The third stanza describes the "pale and sunken faces" of the children, and then puts words into their mouths: the children declare "few paces have we taken, yet are weary," and two references to "graves" hint that death is brought on too soon by child labor.

This is confirmed in the next stanza, which describes how "little Alice died last year," and concludes with the children declaring morbidly that "it is good when it happens . . . that we die before our time." The next stanza goes on to explain this, referring again to the freedom of the "cowslips of the meadows,"; the following stanza continues on this theme, describing the "coal dark" of the children's "underground lives."

Next, the children explain that "all day, the wheels are droning, turning," and all they want is for the work to "be silent for to-day!"

The next stanza has the poet echoing the imagined pleas of the children that the wheels should be silent; Browning says that the children's souls should not "spin on blindly in the dark." Next, the poet implores the public to imagine again the plight of these children, who weep to God and do not hear their prayers answered.

This theme continues into the next stanza. Next, the children are pictured imagining that God "is speechless as a stone," suggesting that their working conditions are so bad that it may make them fear God does not exist.

The final two stanzas revisit again the theme of the weeping children and reuse some imagery of "pale and sunken face" from earlier in the poem. The image of the "blood" which "splashes upward" is more graphic here: the poet ends on this striking picture of the children's situation in order to move her audience to sympathy and action.

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This poem was written based on a report that was written because of the treatment of children in mines and factories. Children were being worked to death.

The first stanza speaks of all of the young offspring with their mothers: birds, lambs,fawns and even flowers.  They are all allowed to laugh and play like children should. Meanwhile, real children are crying uncontrollably.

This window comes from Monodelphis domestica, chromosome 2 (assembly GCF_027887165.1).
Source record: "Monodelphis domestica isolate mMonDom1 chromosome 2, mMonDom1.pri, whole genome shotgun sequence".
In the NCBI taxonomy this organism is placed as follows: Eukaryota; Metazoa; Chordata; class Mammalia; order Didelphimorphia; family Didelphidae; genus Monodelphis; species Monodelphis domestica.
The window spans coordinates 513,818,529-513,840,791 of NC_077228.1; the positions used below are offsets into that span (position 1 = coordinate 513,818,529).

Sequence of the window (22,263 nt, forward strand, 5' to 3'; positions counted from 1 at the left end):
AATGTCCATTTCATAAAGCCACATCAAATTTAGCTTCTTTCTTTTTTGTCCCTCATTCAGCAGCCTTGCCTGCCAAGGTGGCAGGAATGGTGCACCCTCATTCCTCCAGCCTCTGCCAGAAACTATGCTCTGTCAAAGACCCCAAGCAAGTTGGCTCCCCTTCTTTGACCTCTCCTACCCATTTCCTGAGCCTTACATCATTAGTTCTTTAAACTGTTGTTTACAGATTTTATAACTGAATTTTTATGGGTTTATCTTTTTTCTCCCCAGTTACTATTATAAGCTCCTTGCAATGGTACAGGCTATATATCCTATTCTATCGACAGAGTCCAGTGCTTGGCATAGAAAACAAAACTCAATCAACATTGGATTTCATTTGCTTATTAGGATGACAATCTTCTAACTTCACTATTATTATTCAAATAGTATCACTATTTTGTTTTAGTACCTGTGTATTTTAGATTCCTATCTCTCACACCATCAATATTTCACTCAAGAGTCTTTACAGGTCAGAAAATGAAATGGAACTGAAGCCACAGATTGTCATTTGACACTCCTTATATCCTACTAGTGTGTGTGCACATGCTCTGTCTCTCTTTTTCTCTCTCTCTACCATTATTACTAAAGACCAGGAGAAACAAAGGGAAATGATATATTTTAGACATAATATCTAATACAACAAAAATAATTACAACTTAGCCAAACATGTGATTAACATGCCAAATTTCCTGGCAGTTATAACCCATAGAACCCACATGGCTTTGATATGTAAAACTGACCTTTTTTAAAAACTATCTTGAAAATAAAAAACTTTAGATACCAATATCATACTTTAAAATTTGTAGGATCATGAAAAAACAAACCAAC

The second and third stanzas speak of the old--men, trees, old wounds who have been around.  But the question remains--"why are the children weeping so?"  This has not been answered.

The forth and fifth stanzas speak of Alice and how happy she is now that she is dead.  She doesn't cry anymore and other children agree with her--it's better to  leave the misery on earth.  The adult voice wants the children to run and be happy.  The children still would rather die than slave away in the mines.

Stanzas 6-8 speak of the wheels of the mine carts that go round and round, droning on day after day, yet the children don't care.  The speaker wants them to have a break from the pain and suffering.

In stanzas 9-11 the speaker wants the children to pray and know God. However, their response is that they don't know God.  How could they when the men who hear their cries continue on and never stop to help them or comfort them.  They say that he remains silent and never answers their prayers.

The last two stanzas continue the overall theme of the poem.  How can the children know truth and goodness and Christianity if all they ever have known has been pain and suffering from working for powerful and controlling men.